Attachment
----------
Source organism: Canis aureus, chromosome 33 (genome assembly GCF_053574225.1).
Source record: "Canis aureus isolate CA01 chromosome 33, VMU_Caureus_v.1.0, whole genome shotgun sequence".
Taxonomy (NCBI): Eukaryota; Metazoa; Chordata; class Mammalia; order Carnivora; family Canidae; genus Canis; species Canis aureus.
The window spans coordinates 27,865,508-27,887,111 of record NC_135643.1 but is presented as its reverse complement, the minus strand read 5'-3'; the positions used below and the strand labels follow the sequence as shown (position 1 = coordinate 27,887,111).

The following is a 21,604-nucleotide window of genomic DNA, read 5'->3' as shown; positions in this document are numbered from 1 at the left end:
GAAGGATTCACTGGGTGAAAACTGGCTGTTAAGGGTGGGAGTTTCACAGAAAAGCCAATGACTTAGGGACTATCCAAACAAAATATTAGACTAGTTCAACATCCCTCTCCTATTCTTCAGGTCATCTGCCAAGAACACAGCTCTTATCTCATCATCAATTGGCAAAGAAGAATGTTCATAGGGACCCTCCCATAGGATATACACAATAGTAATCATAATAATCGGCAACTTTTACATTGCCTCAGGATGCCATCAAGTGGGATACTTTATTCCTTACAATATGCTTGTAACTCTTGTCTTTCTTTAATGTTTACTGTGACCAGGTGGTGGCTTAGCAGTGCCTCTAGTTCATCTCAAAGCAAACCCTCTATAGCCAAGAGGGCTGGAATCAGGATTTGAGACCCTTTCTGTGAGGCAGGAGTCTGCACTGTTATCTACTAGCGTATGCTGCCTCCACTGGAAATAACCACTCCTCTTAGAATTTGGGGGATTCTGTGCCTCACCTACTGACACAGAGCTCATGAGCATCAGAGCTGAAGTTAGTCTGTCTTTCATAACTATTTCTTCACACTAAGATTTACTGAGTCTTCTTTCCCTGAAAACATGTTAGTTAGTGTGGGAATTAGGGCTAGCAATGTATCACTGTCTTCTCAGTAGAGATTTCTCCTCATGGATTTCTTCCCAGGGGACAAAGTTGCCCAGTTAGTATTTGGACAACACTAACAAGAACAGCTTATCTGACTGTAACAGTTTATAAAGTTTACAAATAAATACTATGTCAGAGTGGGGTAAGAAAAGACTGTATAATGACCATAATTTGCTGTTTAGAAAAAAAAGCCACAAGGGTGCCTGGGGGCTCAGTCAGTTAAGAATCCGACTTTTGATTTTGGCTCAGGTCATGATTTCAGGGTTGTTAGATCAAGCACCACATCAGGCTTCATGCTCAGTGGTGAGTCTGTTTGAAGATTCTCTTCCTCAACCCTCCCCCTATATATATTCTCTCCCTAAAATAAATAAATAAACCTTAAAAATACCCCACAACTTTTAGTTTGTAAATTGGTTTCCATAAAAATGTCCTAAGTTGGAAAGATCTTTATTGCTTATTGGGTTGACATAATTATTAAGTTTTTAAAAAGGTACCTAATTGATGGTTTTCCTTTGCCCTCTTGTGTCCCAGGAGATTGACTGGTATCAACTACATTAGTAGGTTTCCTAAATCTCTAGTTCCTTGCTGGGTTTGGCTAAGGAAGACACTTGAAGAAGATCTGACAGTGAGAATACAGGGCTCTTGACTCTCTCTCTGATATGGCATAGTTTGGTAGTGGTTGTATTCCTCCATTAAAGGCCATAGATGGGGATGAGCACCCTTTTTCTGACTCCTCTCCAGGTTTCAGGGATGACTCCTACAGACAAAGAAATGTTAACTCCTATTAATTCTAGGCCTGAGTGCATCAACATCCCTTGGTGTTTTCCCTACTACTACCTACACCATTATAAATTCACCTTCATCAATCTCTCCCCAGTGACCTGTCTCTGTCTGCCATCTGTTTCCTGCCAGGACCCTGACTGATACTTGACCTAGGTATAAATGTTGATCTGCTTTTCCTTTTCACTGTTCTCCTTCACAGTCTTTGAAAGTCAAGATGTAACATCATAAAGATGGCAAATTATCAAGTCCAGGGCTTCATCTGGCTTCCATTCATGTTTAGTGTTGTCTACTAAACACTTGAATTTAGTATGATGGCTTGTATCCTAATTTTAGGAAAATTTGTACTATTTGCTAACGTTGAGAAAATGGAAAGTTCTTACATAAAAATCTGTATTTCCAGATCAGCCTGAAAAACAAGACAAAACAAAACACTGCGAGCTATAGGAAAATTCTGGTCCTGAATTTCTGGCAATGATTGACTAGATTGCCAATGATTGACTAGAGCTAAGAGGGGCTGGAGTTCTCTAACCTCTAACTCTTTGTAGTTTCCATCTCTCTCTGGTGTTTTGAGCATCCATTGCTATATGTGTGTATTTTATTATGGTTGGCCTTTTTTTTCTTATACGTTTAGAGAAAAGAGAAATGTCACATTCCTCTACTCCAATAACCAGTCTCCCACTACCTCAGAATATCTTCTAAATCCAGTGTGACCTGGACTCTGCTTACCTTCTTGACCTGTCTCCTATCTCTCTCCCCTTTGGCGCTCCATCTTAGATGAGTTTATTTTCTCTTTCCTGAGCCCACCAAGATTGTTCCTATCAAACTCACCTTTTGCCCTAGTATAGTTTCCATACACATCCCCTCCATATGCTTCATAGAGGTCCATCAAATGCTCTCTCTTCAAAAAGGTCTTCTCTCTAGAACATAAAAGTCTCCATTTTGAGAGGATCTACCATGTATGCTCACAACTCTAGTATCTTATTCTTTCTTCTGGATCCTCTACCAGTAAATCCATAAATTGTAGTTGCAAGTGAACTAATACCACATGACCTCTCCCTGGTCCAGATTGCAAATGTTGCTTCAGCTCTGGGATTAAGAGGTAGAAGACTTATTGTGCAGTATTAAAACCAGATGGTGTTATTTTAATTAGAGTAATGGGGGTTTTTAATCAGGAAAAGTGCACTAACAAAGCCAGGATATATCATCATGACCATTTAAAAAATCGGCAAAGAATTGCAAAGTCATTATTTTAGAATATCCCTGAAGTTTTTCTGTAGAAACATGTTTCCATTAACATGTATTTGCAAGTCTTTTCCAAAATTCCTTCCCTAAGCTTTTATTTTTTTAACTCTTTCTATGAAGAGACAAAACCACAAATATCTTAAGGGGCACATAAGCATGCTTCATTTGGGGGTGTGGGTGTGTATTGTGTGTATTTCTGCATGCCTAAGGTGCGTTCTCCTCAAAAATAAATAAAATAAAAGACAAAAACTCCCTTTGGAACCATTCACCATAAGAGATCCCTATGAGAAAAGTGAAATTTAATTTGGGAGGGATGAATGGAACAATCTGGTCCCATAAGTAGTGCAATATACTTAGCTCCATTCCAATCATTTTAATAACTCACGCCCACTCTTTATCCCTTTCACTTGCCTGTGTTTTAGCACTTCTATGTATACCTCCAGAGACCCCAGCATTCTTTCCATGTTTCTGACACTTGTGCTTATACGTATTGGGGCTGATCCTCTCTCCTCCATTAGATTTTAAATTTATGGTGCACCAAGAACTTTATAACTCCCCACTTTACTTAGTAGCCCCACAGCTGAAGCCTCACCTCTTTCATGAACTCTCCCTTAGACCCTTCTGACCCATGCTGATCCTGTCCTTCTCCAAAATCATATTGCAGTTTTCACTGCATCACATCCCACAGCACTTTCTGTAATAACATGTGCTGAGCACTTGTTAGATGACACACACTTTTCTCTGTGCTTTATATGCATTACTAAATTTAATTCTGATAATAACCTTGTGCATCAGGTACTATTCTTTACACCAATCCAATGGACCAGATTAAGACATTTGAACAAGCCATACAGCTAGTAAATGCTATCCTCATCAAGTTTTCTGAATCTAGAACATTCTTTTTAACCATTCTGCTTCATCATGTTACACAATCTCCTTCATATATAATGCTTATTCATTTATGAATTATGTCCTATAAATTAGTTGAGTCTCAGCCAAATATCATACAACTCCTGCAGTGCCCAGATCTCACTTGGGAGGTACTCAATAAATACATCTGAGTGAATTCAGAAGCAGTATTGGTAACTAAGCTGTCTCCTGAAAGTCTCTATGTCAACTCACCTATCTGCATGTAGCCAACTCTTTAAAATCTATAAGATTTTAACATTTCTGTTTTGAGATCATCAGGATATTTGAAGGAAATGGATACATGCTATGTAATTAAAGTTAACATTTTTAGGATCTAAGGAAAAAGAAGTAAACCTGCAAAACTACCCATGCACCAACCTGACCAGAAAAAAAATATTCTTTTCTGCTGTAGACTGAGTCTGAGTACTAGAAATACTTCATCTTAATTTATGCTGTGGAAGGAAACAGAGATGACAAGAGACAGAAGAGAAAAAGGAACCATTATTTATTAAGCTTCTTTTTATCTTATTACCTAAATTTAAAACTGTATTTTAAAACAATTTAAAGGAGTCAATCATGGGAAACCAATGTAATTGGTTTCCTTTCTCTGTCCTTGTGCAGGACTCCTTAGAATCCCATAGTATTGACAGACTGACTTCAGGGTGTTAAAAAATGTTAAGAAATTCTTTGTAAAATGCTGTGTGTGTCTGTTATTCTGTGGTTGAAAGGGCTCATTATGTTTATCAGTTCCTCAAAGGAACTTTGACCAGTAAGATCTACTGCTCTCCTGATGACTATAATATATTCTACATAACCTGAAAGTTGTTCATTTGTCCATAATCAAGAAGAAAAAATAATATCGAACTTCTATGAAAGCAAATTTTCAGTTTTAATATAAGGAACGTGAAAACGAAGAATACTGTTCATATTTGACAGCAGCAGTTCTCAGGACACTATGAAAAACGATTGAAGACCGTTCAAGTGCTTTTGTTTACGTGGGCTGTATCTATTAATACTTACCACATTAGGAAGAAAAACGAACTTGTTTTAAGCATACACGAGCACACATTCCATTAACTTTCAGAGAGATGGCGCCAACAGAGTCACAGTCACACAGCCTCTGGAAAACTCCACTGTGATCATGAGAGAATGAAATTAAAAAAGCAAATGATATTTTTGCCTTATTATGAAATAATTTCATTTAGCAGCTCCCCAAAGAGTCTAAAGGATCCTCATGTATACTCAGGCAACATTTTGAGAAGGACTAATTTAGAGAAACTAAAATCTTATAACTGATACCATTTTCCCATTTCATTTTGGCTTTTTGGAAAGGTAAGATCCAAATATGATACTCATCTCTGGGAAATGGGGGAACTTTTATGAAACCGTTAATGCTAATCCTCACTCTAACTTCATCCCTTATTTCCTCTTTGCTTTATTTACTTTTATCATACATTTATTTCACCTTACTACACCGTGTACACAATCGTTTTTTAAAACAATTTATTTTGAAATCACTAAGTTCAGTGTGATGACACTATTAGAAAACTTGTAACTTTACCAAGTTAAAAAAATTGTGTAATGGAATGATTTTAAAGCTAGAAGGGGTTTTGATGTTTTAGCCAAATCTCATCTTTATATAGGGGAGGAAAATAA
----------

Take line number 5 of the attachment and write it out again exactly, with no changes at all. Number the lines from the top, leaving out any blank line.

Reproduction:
The following is a 21,604-nucleotide window of genomic DNA, read 5'->3' as shown; positions in this document are numbered from 1 at the left end: